Does a Thermostat Think?

May it does, and maybe it doesn't. Per panpsychism, for instance, the answer is "yes." And panpsychism has had many brilliant proponents, such as C.S. Peirce, William James, and Alfred North Whitehead. Of late, Galen Strawson and David Chalmers, amongst others, have revived interest in the idea.

But whether your thermostat does or does not think, one way of trying to answer the question is obviously wrong: You can't simply point to its ability to regulate one's household temperature and say, "See!"

Hardly anyone but panpsychists will claim that a forklift "knows" how to lift heavy things based on the fact that it can lift heavier things than humans can. Similarly, few people regard thermostats as thinking about indoor temperatures and deciding whether or not to turn on the furnace. And imagine how strange you'd find it if someone insisted "Your thermostat doesn't think, but mine does: I've four-zone heating!"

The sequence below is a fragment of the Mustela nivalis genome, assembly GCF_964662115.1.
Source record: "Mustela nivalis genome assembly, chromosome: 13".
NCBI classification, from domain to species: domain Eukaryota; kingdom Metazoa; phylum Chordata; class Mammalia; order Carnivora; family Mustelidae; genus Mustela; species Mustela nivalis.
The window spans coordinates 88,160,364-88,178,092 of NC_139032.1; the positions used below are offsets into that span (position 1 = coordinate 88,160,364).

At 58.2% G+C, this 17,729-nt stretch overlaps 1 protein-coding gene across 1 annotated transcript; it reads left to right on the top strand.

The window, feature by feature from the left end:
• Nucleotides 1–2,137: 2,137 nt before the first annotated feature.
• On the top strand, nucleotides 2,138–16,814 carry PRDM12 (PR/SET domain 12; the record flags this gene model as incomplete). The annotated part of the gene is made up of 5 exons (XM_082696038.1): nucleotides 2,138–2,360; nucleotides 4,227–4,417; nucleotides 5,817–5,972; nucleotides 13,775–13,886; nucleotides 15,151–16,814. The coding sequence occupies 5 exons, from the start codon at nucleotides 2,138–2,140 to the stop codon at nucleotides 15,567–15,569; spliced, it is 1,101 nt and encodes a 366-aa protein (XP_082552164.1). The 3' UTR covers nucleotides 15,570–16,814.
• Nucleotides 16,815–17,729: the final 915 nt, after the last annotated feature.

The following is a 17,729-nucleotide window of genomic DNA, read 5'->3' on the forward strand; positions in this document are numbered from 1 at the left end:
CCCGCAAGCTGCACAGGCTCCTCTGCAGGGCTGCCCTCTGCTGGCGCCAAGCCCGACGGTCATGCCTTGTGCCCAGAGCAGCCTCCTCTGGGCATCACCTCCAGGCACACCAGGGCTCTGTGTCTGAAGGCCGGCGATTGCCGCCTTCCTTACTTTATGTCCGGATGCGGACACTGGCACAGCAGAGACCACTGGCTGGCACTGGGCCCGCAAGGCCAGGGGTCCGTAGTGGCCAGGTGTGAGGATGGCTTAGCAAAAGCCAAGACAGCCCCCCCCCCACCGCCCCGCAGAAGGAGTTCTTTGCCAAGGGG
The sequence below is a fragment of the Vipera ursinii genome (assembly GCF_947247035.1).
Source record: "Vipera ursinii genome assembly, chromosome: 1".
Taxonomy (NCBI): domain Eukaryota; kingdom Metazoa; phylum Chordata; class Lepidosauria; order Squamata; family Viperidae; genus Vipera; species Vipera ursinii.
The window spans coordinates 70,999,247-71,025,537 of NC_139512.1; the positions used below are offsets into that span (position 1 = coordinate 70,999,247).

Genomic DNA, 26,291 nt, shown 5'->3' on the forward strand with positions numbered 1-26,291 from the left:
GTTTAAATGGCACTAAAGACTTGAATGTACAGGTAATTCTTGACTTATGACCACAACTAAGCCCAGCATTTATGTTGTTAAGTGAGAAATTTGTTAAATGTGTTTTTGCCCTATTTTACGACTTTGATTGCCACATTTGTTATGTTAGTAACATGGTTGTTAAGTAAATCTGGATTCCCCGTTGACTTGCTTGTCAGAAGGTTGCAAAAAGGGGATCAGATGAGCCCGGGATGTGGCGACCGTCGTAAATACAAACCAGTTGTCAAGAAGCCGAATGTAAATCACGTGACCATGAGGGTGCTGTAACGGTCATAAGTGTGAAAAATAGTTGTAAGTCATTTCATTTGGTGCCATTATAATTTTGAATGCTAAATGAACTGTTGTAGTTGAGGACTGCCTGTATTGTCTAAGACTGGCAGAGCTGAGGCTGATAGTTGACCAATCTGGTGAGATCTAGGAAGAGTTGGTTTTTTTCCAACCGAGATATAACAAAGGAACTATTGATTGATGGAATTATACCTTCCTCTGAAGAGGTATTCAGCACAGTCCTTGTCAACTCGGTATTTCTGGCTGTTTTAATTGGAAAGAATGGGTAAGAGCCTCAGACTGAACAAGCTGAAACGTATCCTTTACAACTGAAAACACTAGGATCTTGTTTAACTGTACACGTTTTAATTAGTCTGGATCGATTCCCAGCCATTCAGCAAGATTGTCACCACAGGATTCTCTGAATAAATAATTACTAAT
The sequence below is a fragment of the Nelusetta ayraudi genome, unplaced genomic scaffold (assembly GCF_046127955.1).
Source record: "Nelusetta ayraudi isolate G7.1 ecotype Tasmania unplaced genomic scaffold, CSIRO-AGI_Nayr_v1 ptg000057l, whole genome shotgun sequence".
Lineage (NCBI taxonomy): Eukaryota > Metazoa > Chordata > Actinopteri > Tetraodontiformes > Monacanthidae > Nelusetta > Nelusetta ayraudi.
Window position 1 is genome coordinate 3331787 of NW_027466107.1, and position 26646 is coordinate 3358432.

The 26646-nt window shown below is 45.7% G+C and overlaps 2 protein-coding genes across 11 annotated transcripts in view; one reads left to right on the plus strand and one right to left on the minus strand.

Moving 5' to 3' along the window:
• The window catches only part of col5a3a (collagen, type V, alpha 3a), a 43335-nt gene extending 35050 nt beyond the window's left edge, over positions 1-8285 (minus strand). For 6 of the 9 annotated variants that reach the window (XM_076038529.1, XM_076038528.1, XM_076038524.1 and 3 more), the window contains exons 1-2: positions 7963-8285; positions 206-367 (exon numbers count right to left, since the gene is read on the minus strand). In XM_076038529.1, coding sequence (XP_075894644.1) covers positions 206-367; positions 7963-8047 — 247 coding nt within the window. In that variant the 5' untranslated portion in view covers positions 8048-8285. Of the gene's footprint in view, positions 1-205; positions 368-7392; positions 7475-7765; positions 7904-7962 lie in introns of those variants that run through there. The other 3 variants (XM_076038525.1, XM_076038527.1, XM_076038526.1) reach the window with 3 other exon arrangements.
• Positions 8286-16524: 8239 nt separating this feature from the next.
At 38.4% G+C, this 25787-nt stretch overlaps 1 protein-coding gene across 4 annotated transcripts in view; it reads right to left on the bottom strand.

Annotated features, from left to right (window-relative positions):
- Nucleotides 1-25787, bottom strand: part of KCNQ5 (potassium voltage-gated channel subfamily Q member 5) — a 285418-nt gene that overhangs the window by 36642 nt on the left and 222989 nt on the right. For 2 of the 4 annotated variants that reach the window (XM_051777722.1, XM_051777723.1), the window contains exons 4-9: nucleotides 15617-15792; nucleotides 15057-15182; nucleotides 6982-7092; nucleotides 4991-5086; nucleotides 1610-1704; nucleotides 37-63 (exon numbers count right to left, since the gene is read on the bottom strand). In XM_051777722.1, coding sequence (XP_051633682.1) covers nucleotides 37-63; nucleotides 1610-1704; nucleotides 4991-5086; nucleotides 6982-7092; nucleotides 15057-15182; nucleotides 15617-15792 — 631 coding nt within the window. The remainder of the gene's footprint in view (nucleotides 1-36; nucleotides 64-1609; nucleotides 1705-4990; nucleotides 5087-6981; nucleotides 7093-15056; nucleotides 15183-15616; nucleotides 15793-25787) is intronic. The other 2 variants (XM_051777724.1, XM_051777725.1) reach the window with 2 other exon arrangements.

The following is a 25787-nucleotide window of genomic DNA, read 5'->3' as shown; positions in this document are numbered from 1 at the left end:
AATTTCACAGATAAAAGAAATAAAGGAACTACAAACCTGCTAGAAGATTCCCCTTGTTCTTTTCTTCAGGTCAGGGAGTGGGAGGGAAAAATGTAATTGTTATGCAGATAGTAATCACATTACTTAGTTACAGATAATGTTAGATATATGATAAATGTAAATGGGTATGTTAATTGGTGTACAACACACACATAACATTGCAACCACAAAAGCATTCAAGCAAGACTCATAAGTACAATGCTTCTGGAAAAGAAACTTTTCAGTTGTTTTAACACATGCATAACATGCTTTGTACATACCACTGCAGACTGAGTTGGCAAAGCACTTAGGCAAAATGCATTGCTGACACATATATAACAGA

The error being made is that "Does X think?" is a philosophical question, not a technological one. Someone who says, "That forklift can only lift one ton, so it knows very little about lifting, but that one there that can lift four tons, it has very deep thoughts on the matter" is obviously confused. It is the exact same confusion exhibited in saying "Logic circuits that don't think at all can add numbers, but once they can play chess well, they are obviously thinking."


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